While America was sleeping, the GOP was hard at work trying to dismantle the signature policy accomplishment of the Obama Administration: the Affordable Care Act. Despite heavy protest from Democrats, the Senate voted 51-48 to clear a procedural hurdle going toward overturning the law.
Democrats said that the vote, while not repealing what has come to be known as Obamacare, sets the stage for weakening its provisions and ultimately collapsing it.
“I think it’s important for this country to know this was not a usual thing, this is a day which lays the groundwork for 30 million people to be thrown off their health insurance,” Sen. Bernie Sanders told CNN. “And if that happens, many of these people will die.”
President-elect Donald Trump ran on a platform of repealing and replacing the ACA, but through today has not spelled out exactly what that replacement would be.
Here’s what you should know:
- The Senate vote was a budget resolution which has the same process for dismantling the ACA as it did for approving it. The resolution instructs House and Senate committees to start the process of repealing major portions of the law.
- The vote cleared the path for what is called a “reconciliation bill,” which legislators can use as a tool to undo specific parts of the ACA. If such a bill goes through, only 51 votes would be needed in the Senate rather than the traditional 60 to start to peel away the law’s reforms.
- Though largely procedural, certain provisions were targeted by Republican senators including an amendment that supports protecting pre-existing conditions for healthcare insurance. Before the ACA passed, many insurance companies considered pregnancy a pre-existing condition. They also attacked protections for veterans and health care coverage for contraceptives.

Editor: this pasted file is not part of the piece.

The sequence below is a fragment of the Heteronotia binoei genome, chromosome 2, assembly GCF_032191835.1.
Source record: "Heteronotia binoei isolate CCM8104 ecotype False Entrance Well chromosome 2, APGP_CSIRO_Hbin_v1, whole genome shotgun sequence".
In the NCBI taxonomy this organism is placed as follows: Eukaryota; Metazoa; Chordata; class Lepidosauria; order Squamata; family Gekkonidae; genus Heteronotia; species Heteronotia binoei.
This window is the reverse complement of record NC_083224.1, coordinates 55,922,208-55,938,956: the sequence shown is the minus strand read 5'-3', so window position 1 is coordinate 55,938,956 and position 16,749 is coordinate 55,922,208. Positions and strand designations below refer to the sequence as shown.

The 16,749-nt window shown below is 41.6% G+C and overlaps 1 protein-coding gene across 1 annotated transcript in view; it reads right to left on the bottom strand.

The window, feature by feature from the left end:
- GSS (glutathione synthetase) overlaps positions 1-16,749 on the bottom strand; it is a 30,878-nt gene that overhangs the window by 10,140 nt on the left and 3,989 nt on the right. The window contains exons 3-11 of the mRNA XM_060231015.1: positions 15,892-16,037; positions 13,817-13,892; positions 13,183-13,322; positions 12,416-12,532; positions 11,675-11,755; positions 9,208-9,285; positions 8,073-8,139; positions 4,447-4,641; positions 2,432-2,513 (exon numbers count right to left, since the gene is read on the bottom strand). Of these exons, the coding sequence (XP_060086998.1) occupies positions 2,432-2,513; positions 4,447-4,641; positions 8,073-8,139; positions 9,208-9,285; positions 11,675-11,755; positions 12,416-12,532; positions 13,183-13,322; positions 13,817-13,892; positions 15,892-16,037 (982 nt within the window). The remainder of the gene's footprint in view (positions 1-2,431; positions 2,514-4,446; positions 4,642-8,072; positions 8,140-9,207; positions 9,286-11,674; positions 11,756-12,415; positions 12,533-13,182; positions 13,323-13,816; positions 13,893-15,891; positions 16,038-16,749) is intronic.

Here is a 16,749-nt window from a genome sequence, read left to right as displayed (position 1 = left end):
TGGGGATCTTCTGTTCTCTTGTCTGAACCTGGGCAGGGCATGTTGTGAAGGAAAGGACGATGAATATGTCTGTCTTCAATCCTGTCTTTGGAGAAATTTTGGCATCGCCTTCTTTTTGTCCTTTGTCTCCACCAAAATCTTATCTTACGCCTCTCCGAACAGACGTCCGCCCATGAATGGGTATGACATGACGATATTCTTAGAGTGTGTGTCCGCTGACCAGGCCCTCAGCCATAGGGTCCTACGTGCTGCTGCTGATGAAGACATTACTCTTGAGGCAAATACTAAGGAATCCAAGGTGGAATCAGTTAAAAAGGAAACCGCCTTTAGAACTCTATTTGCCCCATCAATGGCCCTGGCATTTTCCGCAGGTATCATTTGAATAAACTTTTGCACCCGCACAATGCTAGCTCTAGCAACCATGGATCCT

- But a reconciliation bill is more complicated than it may look, despite Trump’s vow to get rid of the ACA on “day one” of his administration. The Republicans have to figure out how the bill will be constructed and then work out how to do the actual repealing.
- This means that they really don’t have anything to replace the ACA with and some Republican legislators have outright objected to taking a vote without a replacement plan. “Putting nearly $10 trillion more in debt on the American people’s backs through a budget that never balances is not the way to get there,” said Rand Paul, the only GOP senator to vote agains the measure. “It is the exact opposite of the change Republicans promised, and I cannot support it, even as a placeholder.”
- The resolution goes to the House on Friday for a vote, which is expected to pass. That will then set the stage for the reconciliation bill. However House Republicans are demanding more specifics before they vote for a total passage of the budget measure. “We just want more specifics,” said North Carolina Rep. Mark Meadows. “I’m willing to take a vote today if we have the specifics. So it’s not as much slow it down for slowing-it-down purposes as it is, we need to know what we’re going to replace it with.”